In their rulings, the judges who have struck down previous “heartbeat bills” have cited the standard created by the Supreme Court in its decision in Casey. Casey holds that states have an interest in regulating abortion, but they cannot create an “undue burden” on women seeking the procedure. The “undue burden” standard guided the Supreme Court’s decision in Whole Woman’s Health v. Hellerstedt, the 2016 case that saw the high court overturn a Texas law that required doctors performing abortions to have admitting privileges at a hospital within 30 miles of the clinic at which they were performing the procedure. The law also would have required abortion clinics to be outfitted to the same standards as hospital surgical suites.
Although Texas’ law was struck down, it still forced dozens of clinics in the state to close during the time it was enforced as the suit against it wound its way through the courts. Fewer clinics means longer waits for appointments. Combine longer wait times with basic human anatomy, and Texas’ heartbeat bill, while not imposing criminal penalties on women seeking abortions, would have made getting an abortion in Texas essentially impossible.
“A six-week ban is an abortion ban, because most women don’t know they’re pregnant at six weeks,” says Kelly Hart, the senior director of public affairs at Planned Parenthood of Greater Texas. “You miss your period, that’s usually your first sign. Then how long do you wait before you get a test, because maybe you hope you’re late for some reason? Maybe you give it a few days or whatever. You take the test, it comes back positive. You go to your doctor, maybe, to have it confirmed. There’s a process.”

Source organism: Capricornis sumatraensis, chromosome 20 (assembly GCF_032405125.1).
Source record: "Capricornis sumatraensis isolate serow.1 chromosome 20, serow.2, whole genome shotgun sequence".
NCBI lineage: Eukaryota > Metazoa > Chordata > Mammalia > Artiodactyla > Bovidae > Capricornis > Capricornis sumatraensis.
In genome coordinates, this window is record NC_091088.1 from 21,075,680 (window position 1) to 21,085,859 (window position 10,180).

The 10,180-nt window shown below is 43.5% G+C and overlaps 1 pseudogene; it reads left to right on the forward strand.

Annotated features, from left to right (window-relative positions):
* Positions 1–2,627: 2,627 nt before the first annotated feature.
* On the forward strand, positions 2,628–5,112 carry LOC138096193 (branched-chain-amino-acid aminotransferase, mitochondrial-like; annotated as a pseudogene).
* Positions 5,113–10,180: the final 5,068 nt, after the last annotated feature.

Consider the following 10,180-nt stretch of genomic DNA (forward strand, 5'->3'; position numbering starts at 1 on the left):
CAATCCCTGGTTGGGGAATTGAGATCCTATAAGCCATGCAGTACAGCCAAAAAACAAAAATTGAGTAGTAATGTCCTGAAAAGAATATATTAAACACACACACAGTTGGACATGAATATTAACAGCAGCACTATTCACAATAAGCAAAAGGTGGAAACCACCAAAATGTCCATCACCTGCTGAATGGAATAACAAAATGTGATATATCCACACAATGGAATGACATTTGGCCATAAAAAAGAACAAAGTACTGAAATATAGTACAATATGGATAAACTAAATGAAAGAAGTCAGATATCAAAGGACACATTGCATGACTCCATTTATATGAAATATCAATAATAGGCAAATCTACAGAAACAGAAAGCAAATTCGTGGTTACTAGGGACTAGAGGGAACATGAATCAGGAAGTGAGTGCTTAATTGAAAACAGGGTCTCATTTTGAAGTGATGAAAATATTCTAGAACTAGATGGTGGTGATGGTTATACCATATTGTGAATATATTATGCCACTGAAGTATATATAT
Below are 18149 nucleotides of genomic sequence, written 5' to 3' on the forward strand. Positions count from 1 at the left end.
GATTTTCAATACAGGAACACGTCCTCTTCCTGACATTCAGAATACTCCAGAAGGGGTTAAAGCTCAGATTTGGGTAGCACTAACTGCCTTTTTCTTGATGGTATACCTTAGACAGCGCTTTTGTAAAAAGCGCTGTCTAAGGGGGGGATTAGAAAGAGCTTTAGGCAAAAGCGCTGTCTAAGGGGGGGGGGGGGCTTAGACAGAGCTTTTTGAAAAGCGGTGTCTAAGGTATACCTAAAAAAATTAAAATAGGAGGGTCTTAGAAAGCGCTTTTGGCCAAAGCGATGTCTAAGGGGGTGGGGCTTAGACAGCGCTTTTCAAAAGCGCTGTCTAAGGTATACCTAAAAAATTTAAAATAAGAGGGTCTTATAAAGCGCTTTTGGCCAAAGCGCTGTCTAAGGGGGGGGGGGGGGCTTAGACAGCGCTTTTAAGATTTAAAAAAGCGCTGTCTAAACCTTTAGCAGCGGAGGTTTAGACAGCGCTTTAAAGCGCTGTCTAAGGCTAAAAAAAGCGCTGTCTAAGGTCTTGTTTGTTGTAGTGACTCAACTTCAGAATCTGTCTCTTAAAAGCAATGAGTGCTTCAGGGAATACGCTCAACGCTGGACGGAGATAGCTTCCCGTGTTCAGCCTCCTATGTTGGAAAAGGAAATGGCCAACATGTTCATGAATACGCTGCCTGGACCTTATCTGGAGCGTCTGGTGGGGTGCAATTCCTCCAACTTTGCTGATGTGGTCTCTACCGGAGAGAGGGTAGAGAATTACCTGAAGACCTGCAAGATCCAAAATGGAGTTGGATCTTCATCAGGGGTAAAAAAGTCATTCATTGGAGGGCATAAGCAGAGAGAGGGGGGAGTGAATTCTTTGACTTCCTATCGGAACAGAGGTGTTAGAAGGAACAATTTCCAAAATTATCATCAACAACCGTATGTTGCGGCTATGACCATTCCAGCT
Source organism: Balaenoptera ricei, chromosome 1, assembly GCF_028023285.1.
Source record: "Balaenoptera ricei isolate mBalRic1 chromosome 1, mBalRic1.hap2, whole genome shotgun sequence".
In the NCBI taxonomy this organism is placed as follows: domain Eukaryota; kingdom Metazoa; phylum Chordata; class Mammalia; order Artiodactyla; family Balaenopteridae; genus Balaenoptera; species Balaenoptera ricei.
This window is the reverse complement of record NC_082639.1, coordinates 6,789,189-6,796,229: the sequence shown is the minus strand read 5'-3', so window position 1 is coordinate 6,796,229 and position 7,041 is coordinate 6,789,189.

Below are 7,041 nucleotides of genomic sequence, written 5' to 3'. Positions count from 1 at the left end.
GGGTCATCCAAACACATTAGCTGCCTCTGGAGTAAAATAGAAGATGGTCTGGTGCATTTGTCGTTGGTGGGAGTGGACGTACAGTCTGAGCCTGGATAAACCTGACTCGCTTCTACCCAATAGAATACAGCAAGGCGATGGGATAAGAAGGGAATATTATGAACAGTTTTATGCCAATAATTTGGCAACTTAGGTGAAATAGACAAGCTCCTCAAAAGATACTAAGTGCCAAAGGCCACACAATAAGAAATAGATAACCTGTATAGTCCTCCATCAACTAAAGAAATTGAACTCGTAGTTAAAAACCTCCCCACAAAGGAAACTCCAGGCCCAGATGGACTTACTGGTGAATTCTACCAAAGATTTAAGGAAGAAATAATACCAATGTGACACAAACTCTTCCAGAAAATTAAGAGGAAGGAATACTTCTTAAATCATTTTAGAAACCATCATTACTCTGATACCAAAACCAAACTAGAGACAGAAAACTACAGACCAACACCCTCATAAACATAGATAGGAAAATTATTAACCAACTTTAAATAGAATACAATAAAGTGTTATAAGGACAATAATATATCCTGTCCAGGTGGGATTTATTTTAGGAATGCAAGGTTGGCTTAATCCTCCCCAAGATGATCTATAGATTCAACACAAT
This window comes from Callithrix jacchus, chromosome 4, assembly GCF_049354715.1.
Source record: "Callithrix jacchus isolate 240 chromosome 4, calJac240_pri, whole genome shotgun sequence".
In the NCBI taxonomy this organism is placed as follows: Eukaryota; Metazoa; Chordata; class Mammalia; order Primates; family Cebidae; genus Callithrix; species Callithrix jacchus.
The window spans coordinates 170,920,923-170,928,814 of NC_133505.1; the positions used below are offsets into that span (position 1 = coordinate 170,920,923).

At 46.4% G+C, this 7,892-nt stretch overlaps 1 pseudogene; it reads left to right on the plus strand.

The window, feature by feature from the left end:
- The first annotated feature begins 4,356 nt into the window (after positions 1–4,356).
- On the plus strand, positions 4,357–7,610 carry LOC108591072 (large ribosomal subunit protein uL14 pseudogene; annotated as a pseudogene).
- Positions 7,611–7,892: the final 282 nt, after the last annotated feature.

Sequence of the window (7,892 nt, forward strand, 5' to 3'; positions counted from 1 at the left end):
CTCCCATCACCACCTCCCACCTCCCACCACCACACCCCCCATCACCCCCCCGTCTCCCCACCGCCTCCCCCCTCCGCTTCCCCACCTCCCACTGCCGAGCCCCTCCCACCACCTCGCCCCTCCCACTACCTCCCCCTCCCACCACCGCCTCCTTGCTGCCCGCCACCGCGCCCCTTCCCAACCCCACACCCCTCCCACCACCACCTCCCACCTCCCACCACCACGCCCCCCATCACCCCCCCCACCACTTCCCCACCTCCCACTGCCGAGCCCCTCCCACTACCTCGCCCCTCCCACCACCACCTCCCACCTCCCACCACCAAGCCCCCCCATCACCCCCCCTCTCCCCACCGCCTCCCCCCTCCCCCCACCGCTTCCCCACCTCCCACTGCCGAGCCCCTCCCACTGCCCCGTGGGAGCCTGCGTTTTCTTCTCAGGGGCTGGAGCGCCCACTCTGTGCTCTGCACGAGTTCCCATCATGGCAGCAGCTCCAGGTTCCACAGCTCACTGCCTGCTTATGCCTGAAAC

Even if a woman makes an appointment the day she realizes she might be pregnant and sees a doctor as soon as possible, she might not meet the law’s requirements.
“If this law was in place and you immediately pick up the phone to call one of us, it’s a matter of when we can fit you in. Then you have to come in for your (state-mandated) sonogram. It’s rarely a two-day wait. It’s usually because of scheduling and all that. This is just another way to do an abortion ban,” Hart says.
In addition to not wanting to pay for pro-abortion rights supporters’ next lawsuit with their attorney’s fees, Texas Alliance for Life fears the effect of negative precedent on future abortion laws in Texas and around the United States. In the eyes of the group’s special counsel Paul Benjamin Linton, Supreme Court Chief Justice John Roberts isn’t a sure vote to overturn Roe, the Supreme Court decision that legalized abortion nationwide in 1973.
“The chief justice’s opinion upholding the Affordable Care Act gives one pause, as does his (in my view) exaggerated respect for precedent (which, to some extent, may be shared by Justice Brett Kavanaugh),” Linton wrote last year. “Although the chief justice might be willing to join an opinion overruling Roe at some point, it is doubtful he would cast the decisive (fifth) vote, particularly in the absence of further erosion of Roe. In other words, if his vote were needed, it is unlikely that it would be obtained.”
Until Roe v. Wade is overturned, the group would rather ask the Supreme Court questions it hasn’t already answered in an effort to chip away at the foundations of the law.
“Ignoring the Supreme Court is not a realistic possibility and would have no benefit. Regardless of whether the Legislature or the attorney general ignores the Supreme Court (which they will not do), all abortion laws must be enforced and prosecuted by local district attorneys and county prosecutors,” Texas Alliance for Life says in its 2019 legislative guide. “All DAs and prosecutors have taken an oath of office to uphold the Constitution, as interpreted by the Supreme Court. They will not enforce any law when prohibited by the Supreme Court.”